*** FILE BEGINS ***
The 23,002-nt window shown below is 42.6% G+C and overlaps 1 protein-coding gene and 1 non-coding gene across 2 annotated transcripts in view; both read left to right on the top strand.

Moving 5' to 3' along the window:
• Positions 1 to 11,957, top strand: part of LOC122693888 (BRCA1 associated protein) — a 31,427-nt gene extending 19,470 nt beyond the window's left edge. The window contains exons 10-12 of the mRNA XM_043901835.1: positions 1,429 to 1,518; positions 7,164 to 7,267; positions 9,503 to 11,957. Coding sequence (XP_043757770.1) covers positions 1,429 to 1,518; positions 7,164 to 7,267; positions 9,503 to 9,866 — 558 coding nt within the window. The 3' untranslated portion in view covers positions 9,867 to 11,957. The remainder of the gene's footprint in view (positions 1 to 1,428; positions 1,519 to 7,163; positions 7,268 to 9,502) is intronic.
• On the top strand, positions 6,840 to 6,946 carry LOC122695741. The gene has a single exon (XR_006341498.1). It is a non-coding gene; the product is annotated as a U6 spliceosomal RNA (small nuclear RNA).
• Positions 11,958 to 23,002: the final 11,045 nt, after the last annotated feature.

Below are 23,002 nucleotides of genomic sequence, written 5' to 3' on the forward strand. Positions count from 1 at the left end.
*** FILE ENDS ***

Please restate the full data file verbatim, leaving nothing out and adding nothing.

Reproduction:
The 23,002-nt window shown below is 42.6% G+C and overlaps 1 protein-coding gene and 1 non-coding gene across 2 annotated transcripts in view; both read left to right on the top strand.

Moving 5' to 3' along the window:
• Positions 1 to 11,957, top strand: part of LOC122693888 (BRCA1 associated protein) — a 31,427-nt gene extending 19,470 nt beyond the window's left edge. The window contains exons 10-12 of the mRNA XM_043901835.1: positions 1,429 to 1,518; positions 7,164 to 7,267; positions 9,503 to 11,957. Coding sequence (XP_043757770.1) covers positions 1,429 to 1,518; positions 7,164 to 7,267; positions 9,503 to 9,866 — 558 coding nt within the window. The 3' untranslated portion in view covers positions 9,867 to 11,957. The remainder of the gene's footprint in view (positions 1 to 1,428; positions 1,519 to 7,163; positions 7,268 to 9,502) is intronic.
• On the top strand, positions 6,840 to 6,946 carry LOC122695741. The gene has a single exon (XR_006341498.1). It is a non-coding gene; the product is annotated as a U6 spliceosomal RNA (small nuclear RNA).
• Positions 11,958 to 23,002: the final 11,045 nt, after the last annotated feature.

Below are 23,002 nucleotides of genomic sequence, written 5' to 3' on the forward strand. Positions count from 1 at the left end.